The independent resource on global security

Microbial resistance

Min Hyun Maeng

Since the 1940s antibiotics have been used for a range of purposes, not only to treat patients for infectious disease but also for prophylactic use in livestock to maximise yields. Due to antibiotics, many bacterial diseases once incurable have become controllable and the use of antibiotics in surgical wards has drastically reduced post-operative mortality rates. However, the effectiveness of antibiotics has been undermined largely due to their overuse and inappropriate usencluding as a treatment for viral infections, such as the ‘common cold’ and in their overuse in animal husbandry. 

There is an increasing threat of antimicrobial resistant ’superbugs’ that do not respond to multiple antibiotics. To date, most of resultant deaths worldwide are attributable to infections acquired in hospitals or other clinical settings, but community-acquired infections have also become a public health concern. There have been a number of reported cases that are related to multi-drug resistant bacterial infection, including one in the US where a 55-year-old male engineer died 13 hours after hospital admission due to MRSA (Methicillin-resistant Staphylococcus aureus) sepsis. In Germany, an allegation of overuse of antibiotics in farm animals led to chicken meat contaminated by antibiotics resistant bacteria in supermarkets. This finding resulted in the introduction of restriction on the use of antibiotics in the animals.

Antibiotic resistant is particularly a problem in low income and in conflict-affected settings, where resources are limited and the health system is weakened. For instance, tuberculosis (TB) is a largely preventable and curable airborne disease, which requires high adherence to the regimen for a relatively long period of time. However, high adherence to the treatment and a good management of TB programme can be difficult in conflict areas and there are on-going fears over the development of drug resistance. Multidrug resistant TB (MDR-TB), which needs a 20-month treatment course including 8-month intensive care, is caused by inappropriate use of the drugs or poor support for adherence. Drug resistance to anti-TB drugs can be promoted by disrupted health system, where suffering from lack of good supervision, instability of staff and supply line, and possibilities of sudden closure of the programme and displacement of people. According to a review published in The Lancet, displaced populations did not necessarily show higher prevalence of MDR than host population, although there were a few exceptions with higher drug resistance such as Somali and Sudanese refugees in Kenya and Laotian Hmong refugees in Thailand. Overcrowding and malnutrition, two risk factors for TB, in refugee populations could also exacerbate this problem.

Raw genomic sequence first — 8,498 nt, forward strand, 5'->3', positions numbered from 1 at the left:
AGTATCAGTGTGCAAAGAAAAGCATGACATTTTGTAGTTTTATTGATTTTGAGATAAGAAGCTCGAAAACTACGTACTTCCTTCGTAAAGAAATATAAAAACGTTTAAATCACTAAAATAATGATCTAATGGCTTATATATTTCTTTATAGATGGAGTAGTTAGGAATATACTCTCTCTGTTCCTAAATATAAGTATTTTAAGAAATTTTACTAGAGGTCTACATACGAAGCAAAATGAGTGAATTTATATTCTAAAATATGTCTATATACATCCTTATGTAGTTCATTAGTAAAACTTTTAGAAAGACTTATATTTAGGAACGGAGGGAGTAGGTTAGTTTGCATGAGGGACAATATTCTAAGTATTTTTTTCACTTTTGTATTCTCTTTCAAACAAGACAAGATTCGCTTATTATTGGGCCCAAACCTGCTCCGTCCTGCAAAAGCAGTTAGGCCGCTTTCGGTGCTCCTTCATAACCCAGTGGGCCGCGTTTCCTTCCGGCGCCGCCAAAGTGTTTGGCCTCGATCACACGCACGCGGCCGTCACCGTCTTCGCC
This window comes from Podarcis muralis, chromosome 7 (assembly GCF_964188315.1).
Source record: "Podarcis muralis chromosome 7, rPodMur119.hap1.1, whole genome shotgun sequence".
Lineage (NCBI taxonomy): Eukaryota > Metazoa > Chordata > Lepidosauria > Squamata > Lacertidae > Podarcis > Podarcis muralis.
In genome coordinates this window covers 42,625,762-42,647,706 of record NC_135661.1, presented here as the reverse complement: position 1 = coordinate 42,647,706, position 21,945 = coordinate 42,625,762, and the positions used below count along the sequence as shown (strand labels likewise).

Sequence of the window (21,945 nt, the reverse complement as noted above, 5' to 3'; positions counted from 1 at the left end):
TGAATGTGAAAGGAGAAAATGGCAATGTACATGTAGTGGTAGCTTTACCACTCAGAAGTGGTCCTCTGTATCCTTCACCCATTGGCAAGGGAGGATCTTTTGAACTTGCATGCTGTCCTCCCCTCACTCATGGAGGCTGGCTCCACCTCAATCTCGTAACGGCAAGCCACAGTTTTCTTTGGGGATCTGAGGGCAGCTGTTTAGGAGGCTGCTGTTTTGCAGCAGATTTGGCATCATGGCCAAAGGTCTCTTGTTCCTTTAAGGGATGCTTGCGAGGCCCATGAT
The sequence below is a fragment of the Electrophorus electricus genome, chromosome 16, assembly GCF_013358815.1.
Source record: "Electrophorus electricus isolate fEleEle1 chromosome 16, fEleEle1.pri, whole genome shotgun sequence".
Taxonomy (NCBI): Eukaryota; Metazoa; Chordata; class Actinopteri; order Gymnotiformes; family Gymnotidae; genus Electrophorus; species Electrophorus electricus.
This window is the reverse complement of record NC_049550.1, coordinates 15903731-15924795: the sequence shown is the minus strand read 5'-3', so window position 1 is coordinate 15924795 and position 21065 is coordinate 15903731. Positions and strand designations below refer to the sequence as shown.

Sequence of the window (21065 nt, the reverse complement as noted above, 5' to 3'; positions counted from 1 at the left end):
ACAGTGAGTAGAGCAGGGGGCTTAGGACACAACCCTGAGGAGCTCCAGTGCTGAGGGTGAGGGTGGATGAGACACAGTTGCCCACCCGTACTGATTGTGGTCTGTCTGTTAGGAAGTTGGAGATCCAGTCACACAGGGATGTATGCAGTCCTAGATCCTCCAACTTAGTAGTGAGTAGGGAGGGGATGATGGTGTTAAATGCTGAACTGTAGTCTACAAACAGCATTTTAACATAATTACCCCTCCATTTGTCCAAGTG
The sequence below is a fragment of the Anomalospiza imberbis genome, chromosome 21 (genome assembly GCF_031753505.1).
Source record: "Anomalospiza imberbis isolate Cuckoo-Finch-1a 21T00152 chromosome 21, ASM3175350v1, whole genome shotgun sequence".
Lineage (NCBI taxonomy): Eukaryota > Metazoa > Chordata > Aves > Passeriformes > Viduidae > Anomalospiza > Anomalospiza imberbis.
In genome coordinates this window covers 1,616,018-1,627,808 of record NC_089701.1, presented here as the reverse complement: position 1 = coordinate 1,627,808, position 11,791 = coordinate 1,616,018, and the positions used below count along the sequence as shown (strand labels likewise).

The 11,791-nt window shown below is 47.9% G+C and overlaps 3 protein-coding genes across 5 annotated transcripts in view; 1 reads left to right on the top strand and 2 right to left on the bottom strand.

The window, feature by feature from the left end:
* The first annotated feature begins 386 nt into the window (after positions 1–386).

What is more threatening is that while bacteria are evolving at fast rate to evade antibiotics, antibiotic development in the drug industry is currently not keeping up with it. As of January 2012, there were 109 candidates in development pipeline, but only 9 of them were in phase 3 (final testing) of a clinical trial. There are several challenges to the discovery of new antibiotics. Antibiotics give low profit margin to pharmaceutical companies, for instance compared to drugs for chronic diseases, making them hesitant to risk great amount of investment costs for developing new antibiotics, which can become ineffective quickly.

As concerns around antibiotic resistant bacteria are growing, there are international calls for more concerted actions to address antibiotics resistance. The rate of spread of antibiotics resistance needs to be slowed down to preserve currently effective antibiotics, and the discovery of new antibiotics should be encouraged. To tackle rapid spread of antibiotics resistance, concerted efforts of different actors including government, healthcare providers, pharmaceutical companies and patients are needed. Academia, governments and different sectors have long recognized the issue. Specifically, during their presidency of the Council of the European Union in 2009, the Swedish government commissioned a report to highlight the need for collaborative action of member states on the problem.  Policy recommendations included promoting better access to research, retaining scientific personnel with appropriate knowledge and experience, direct funding and tax incentives for the pharmaceutical sector.

We are now observing what was warned by Alexander Fleming in his Nobel Lecture in 1945nearly 70 years agoabout misuse of antibiotics, particularly underdosage, that could make microbes resistant to the drug: “There is the danger that the ignorant man may easily underdose himself and by exposing his microbes to non-lethal quantities of the drug make them resistant.” ‘The ignorant man’ can become more aware through effective education and communication not only in terms of prescribing or use of the drug but also in terms of preventing infection.